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Book Review - 'We Don't Do Walking Away' (Lisa Gray)


Obviously, we here at TRS are highly professional in our approach to the information that we bring to our readers, so I can say without even a hint of sarcasm that reading this book in the blazing sunshine, sitting by a pool in Malta, in no way coloured my opinion of it.

Lisa’s book is a chronicle of what will hopefully be a unique season in the Third Division for Rangers. As a reporter for the Press Association, Lisa was present at every game, home and away, as Rangers negotiated their way past teams from the lower reaches of Scottish football. The book contains match reports on every game as well as brief mention of the various off-field events which influenced an incredible season for Scotland’s most successful club.

The match reports are detailed and act as a reminder of some of the on-field difficulties faced by the team, as well as high points like the League Cup victory over Motherwell. I can say, without a doubt, that it would have been useful for me to have read this book prior to the CRO end-of-season quiz. Had I, then I might not have put in such a woeful performance! The unique nature of the past season on the field is one that was well worth documenting (even if some of it wasn't worth watching) and Lisa has done a fine job of doing so.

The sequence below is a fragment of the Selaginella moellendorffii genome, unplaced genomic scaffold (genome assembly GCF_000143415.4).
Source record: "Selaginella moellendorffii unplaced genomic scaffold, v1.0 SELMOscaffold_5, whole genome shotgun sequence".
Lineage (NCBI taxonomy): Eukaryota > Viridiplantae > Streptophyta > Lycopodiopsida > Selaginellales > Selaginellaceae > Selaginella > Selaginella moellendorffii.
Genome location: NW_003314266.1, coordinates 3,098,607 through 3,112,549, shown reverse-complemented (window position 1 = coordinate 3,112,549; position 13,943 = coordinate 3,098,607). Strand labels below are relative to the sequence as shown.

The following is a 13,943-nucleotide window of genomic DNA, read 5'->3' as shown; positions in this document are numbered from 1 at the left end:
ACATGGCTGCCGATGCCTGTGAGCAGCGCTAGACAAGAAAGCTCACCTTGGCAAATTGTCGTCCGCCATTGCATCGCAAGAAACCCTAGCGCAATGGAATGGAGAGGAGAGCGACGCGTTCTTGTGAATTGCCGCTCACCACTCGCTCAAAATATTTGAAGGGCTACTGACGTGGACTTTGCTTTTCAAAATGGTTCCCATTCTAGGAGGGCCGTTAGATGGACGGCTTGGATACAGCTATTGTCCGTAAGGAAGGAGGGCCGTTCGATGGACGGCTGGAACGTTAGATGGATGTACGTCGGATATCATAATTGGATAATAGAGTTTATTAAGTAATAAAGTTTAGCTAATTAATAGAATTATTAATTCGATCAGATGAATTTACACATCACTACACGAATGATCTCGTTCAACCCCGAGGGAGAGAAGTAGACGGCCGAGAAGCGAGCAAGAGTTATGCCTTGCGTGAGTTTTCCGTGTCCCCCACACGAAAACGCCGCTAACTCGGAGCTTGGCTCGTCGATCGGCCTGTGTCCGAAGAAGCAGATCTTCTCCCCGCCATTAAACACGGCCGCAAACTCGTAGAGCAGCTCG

However, match reports are not all that this book will bring to the reader. The far flung and sometimes forgotten outposts of Scottish football are brought to life. Given the shambolic state of the game in this country, it is easy to forget about the people across the country that put so much time into keeping the smaller clubs alive and kicking. Some of these characters, like Annan chairman, Henry McClelland, are rightly highlighted in this book. McClelland recently, almost single-handedly, held the SPL to account over league reconstruction and you can see from Lisa’s recounting of him, and from his own words, how much he cares about his club and Scottish football as a whole.

I suspect fans of most Third Division teams would find something in this book for them as well. From Forres to Annan, the towns that Rangers visited are highlighted. As is the contribution and much needed income that Rangers fans brought when they visited. You can tell from the words of the locals themselves just how much Rangers fans were appreciated on their travels.

If I had one criticism of Lisa’s book it would be that she fails to name the journalist who confidently stated that David Templeton had “gone right off the boil recently” just before he cracked in two wonder goals against Clyde at Broadwood! Perhaps some gentle questioning on Twitter would get her to reveal their identity?

All in all I thoroughly enjoyed Lisa’s book. It is arguable whether the most important action last season took place off the pitch or on it but that is no reason not to cover both.  If you are going to buy one Rangers book this summer then obviously I’d recommend getting ‘Follow We Will: The Fall and Rise of Rangers’, written by our very own contributors to TRS. However, if you are going to buy two then make ‘We Don’t Do Walking Away’ the other one. The two books complement each other very well with Lisa’s focus on the pitch and ours off it.

You can buy Lisa’s book here - http://www.amazon.co.uk/We-Dont-Do-Walking-Away/dp/1845026357/ref=sr_1_4?s=books&ie=UTF8&qid=1372591442&sr=1-4&keywords=rangers

You can buy “Follow We Will” here - http://www.luath.co.uk/books/sport/follow-we-will-the-fall-and-rise-of-rangers.html